Wednesday, December 26, 2007

Dawson's kick as good as it gets

Browns’ black cloud dissipates at Baltimore

December 25, 2007

Tony Grossi

Since the Browns were reborn in 1999, they've had their share of breaks -- most of them bad.

They blew top draft picks and signed the wrong free agents. When they drafted a college stud, he blew out his knee practicing wheelies on a supercharged motorcycle. When they lured reputable players, they suffered unspeakable injuries.

On the field, other than one season in which the planets aligned, the Browns lost more than they won every year.

They lost one game when a player took off his helmet to celebrate prematurely. A bad replay reversal prompted Bottlegate, in which fans pelted officials with beer-filled plastic bottles, nearly causing a forfeit.

This was a franchise in dire need of a singular moment to redefine itself.

That's what happened in Baltimore on Nov. 18 when Phil Dawson's 51-yard field goal to tie the game on the last play of regulation was ruled no good, and then reversed.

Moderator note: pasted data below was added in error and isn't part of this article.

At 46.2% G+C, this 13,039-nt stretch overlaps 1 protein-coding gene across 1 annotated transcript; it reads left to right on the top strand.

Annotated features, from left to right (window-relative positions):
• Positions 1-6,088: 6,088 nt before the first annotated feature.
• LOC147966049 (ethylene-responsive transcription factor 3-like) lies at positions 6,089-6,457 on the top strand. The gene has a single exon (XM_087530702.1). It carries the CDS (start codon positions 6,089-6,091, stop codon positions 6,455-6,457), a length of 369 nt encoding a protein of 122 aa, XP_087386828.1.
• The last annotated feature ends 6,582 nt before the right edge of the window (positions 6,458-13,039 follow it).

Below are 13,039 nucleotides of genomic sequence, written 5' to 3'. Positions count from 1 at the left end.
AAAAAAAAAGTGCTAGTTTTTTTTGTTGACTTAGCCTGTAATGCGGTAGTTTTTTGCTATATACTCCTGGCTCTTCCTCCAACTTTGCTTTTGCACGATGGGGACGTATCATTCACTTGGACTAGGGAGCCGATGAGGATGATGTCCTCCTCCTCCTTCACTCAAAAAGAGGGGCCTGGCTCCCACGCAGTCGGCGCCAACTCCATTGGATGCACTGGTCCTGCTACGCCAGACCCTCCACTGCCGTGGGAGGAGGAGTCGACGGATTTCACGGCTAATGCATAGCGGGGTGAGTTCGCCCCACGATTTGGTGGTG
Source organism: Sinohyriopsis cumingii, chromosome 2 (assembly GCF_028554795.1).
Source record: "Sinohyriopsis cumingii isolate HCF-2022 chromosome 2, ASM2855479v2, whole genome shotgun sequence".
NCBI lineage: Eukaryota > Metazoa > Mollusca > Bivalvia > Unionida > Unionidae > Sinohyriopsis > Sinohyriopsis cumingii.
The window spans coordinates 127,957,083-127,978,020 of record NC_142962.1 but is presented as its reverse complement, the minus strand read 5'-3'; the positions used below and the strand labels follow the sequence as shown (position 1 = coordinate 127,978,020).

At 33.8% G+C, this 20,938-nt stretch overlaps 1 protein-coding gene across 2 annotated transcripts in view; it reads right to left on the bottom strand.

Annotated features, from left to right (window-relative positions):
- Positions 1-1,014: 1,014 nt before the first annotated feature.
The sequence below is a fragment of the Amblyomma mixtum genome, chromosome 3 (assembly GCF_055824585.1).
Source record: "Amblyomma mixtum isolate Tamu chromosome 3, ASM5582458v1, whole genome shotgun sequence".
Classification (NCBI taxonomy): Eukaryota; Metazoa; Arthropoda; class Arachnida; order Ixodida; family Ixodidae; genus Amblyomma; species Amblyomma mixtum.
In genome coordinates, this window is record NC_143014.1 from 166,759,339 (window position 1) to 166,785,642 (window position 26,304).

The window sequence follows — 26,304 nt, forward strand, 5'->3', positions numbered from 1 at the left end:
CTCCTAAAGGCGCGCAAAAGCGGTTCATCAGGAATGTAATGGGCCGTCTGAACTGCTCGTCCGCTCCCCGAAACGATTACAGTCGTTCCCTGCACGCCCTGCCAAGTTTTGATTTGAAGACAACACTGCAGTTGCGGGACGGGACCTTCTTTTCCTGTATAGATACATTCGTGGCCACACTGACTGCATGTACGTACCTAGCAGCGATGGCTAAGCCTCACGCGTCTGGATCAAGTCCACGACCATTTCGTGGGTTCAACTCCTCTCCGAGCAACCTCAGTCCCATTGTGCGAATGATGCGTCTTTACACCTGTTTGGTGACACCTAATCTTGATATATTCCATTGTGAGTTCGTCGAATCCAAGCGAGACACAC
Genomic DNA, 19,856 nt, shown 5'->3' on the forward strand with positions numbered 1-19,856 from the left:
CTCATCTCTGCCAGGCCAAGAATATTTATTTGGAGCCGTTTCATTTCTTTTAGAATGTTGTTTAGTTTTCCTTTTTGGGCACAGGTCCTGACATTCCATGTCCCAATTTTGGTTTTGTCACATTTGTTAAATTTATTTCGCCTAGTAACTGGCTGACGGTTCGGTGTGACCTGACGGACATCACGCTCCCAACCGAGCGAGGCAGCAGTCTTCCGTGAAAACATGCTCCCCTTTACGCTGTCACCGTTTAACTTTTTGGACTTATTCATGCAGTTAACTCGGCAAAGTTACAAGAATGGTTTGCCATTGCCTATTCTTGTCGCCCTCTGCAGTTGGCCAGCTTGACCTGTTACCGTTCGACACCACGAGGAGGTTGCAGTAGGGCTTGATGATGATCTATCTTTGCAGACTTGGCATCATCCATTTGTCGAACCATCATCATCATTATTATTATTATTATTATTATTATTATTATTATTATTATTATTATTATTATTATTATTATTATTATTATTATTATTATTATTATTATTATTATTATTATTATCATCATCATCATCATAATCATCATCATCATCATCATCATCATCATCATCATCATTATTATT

The kick was a catharsis, purging Cleveland and Browns fans in particular of all bad karma heaped on their football team.

With the game on the line, the ball sailed to the left of target, glanced off the left upright and ricocheted to the right -- it could've gone the other way -- where it hit the support behind the crossbar and caromed forward through the uprights. One official under one goalpost signaled no good and the other was unsure.

As Baltimore coach Brian Billick waved his team off the field to celebrate an apparent Ravens victory in the locker room, officials huddled to discuss the bizarre play.

Referee Pete Morelli checked to see whether the play could be reviewed by instant replay. Told it could not, he conferred with the two officials who had the best view of the play and sided with the one who believed the ball had passed through the plane of the crossbar before caroming back onto the field.

The field goal was ruled good. Billick had to drag his players out of the locker room for an overtime. They were psychologically beaten. The Browns won the coin toss and Dawson kicked a 33-yard field goal through the middle for the win.

Finally, a controversial ruling went the Browns' way in a crucial victory.
Equally satisfying to Browns fans was having it occur at the expense of Billick, who decided to work for Art Modell in 1999 rather than become the first coach of the expansion Browns.

Until the Browns win a Super Bowl, that's as good as it gets.

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